Heroics At The Saratoga Starting Gate

It’s not often that the Twitterverse is of a like mind, but for a few minutes before the fourth race at Saratoga Saturday, opinion was unanimous:


When Scribbling Sarah broke through the gate and lunged forward, assistant starter Mike “Pup” McMullen hung on, flying out of the stall with her. She didn’t get far, mostly because he wouldn’t let her.

Scribbling Sarah is named for turf writer Sarah Mace, whose work is regularly found at New York Thoroughbred Breeders, but she doesn’t yet have her namesake’s aplomb.

“She’s high-strung and alert, and there was a lot of stuff going on in the gate around her,” McMullen said between races later in the day, holding his wrenched back in obvious discomfort.

“She hears everything, and a couple of the other horses acted up.”

His memory of exactly what happened was a little fuzzy, but he thinks one of the horses nearby hit the gate. Scribbling Sarah reacted by rearing up, getting the doors open.

“She ended up lunging out and I just kind of went with her,” he said.

“Once I realized she was going to get out, I tried to hold her so she didn’t get loose and have to get scratched.”

Scribbling Sarah did get scratched, but only because her jockey, Junior Alvarado, was injured when he went off the back of her in the gate. The filly reportedly came out of the incident without a scratch.

Alvarado was said to have dislocated his shoulder and taken off his mounts for the first of the day; the Daily Racing Form’s David Grening reported that Alvarado pushed his shoulder back in its socket and hoped to ride on Sunday.

McMullen knows the filly well, having handled her in the gate for nearly all of all her starts. Trained by Tom Morley, she’s been gate-schooled regularly and been, said McMullen, “really good.”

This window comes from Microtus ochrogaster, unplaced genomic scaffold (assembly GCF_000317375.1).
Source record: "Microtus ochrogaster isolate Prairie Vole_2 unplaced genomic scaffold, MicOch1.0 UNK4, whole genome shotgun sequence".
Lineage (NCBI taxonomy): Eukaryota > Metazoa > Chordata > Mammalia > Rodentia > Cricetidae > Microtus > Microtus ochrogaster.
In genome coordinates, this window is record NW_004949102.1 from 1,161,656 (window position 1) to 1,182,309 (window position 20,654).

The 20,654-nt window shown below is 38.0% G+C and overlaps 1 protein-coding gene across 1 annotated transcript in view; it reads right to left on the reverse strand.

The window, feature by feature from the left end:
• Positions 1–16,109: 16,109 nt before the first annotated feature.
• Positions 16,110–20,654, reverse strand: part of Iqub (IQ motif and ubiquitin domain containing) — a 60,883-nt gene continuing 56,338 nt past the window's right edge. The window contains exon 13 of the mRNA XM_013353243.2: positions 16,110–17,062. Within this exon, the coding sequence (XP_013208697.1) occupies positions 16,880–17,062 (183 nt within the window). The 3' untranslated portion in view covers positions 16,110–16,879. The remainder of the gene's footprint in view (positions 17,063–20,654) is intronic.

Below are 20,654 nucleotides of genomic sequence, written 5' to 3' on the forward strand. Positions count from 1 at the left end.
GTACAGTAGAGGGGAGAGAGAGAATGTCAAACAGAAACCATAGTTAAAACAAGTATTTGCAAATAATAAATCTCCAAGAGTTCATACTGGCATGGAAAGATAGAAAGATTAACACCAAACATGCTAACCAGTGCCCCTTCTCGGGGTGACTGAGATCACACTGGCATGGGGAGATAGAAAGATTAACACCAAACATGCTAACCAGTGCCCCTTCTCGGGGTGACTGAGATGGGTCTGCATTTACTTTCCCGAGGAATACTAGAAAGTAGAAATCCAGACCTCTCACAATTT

“She’s extremely sharp and today she was razor sharp; it’s race day and she was ready to go,” he said.

“She was standing really good, but with all the noises she heard, it sets her off.”

McMullen said that he’d probably get checked out by First Aid later in the day and that he planned to work the rest of the card.

Given the circumstances, keeping Scribbling Sarah safe took split-second decision-making and courage, attributes that most assistant starters display daily without much notice. But uniting the Twitterverse? Buy that man a beer.

Photo credit Tom Keyser. Photo may not be copied or used elsewhere without permission.

Photo credit Tom Keyser. Photo may not be copied or used elsewhere without permission.

4 thoughts on “Heroics At The Saratoga Starting Gate

  1. Hell of a commentary, Teresa. You are undoubtedly the best pen at the moment on this story!

    Thank you.

  2. So far as I’ve seen, you’re the sole observer and I’m not surprised. Media coverage of horse racing these days tends to concentrate first upon pari-mutual results; second, upon “Today’s best bet”; third, upon stakes race press-release promotions and race recaps; fourth, upon on-track tragedies; fifth, upon backstretch illegal drugs/aliens embarrassments; sixth, upon who’s who in the box seats; seventh, upon “What’s wrong with Racing?”; and, at least eighth, “What’s right with Racing?”

    Your efforts to enlighten your readers stand out as paragons of knowing revelation in support of Racing’s enrichment to our general well-being. It is for this reason I so thoroughly enjoy reading what you have to say about my business and hope to do so for a very long time to come. I sincerely hope you are in the game for the long term, and it would be Racing’s loss if you should back away.

    Last year, you and Barbara Livingston concentrated upon Hialeah Park in such a way that I came away feeling hope for the future of that much-compromised race course, hope enhanced by your (the two of you) heartfelt experiences in support of that “race track.” Your (plural) feelings enhanced the Hialeah Park review beyond compare, absolutely uniquely, and with a special creativity that I find nowhere else. Both of you are special to Horse Racing, each for her own talents, but it is you I address with these thoughts.

    That you have probably been “the only pen on it” justifies my appreciation for your work. Please stay the course!

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